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The gene coding for PGC-1α modifies age at onset in Huntington's Disease

DOI: 10.1186/1750-1326-4-3

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Abstract:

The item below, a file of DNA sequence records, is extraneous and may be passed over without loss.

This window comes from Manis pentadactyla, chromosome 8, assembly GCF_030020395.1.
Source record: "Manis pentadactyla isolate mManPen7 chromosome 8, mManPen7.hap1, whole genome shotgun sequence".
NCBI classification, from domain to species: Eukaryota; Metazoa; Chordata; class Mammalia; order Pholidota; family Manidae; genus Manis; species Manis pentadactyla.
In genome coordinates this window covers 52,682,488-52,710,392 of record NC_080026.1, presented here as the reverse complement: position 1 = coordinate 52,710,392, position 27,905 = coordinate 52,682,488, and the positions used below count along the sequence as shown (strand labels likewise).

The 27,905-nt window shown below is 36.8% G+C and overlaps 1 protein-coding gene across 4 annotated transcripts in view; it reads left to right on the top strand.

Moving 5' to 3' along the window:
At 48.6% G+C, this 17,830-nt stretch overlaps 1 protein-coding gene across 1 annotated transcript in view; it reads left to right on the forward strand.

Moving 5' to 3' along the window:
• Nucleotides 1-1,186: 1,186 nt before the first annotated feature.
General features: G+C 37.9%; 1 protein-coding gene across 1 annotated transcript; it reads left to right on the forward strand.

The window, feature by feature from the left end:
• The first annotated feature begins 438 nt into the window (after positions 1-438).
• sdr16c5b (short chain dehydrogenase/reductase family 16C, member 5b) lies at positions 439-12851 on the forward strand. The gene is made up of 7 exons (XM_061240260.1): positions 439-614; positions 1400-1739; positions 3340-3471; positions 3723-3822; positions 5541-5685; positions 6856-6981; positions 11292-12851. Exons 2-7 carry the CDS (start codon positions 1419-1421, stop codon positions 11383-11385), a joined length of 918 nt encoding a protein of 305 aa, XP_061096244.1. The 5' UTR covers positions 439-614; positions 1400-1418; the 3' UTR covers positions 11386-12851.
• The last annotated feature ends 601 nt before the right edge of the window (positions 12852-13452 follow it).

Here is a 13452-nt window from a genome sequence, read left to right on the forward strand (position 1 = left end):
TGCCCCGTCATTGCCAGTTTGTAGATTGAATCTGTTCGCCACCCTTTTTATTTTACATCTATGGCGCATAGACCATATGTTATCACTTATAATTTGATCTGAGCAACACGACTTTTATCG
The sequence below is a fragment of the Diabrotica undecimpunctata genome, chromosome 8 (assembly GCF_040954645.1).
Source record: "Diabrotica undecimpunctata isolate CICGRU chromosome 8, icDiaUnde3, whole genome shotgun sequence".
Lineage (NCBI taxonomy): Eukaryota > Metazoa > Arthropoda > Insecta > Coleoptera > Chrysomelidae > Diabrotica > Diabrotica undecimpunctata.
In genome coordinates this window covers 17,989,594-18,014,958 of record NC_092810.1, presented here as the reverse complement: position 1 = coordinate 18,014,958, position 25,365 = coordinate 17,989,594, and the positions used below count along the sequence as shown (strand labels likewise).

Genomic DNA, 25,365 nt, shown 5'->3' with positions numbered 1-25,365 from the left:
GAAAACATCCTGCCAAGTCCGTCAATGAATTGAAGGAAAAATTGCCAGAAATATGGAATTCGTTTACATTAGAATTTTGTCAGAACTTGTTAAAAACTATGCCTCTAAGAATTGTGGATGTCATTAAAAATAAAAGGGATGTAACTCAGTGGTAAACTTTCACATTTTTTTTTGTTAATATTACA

Huntington's disease (HD [MIM 143100]; http://www.ncbi.nlm.nih.gov/Omim/ webcite) is one of the most common autosomal-dominant inherited neurodegenerative disorders. Clinically HD is characterized by motor and cognitive impairment, accompanied by a variable degree of personality change and psychiatric illness[1]. Advanced stages of HD are characterized by severe emaciation, despite a strong appetite and increased caloric intake[2,3]. HD is relentlessly progressive and patients succumb to the disease typically 10–25 years after disease onset[1]. In 1993, a CAG trinucleotide repeat expansion encoding an elongated polyglutamine tract in the huntingtin (HTT) protein was found to cause HD[4]. The number of CAG repeats in the htt gene is the most important, but not the only determinant of age at onset of HD. Depending on the populations studied, the number of CAG repeats in htt accounts for up to 73% of the variance in age at onset[5]. The remaining variation is strongly heritable[6]. Hence, modifier genes must contribute to the variability in age at onset of HD. The genetic modifiers identified so far include the huntingtin associated protein 1 (HAP1) gene and the ubiquitin carboxy-terminal hydrolase L1 (UCHL1) gene [7-9]. The MAPS study, a genome-wide scan for modifier genes of age at onset using micro-satellite markers at a 10-cM density, suggested linkage at chromosomes 4p16, 6p21-23 and 6q24-26 and more marginal associations at several other sites, including 4p15 (marker D4S3403)[10].Recently, two independent groups presented evidence that the transcriptional co-regulator peroxisome proliferator-activated receptor γ (PPARγ) coactiavtor 1α (PGC-1α) plays a role in the neurodegeneration of HD [11-13]. PGC-1α regulates the expression of mitochondrial OXPHOS genes and endogenous antioxidants[14,15]. Mutant but not wild-type HTT down regulates the expression of this gene set[11,12]. Lack of PGC-1α expression produces a HD-like phenotype in mice and over-expression of PGC-

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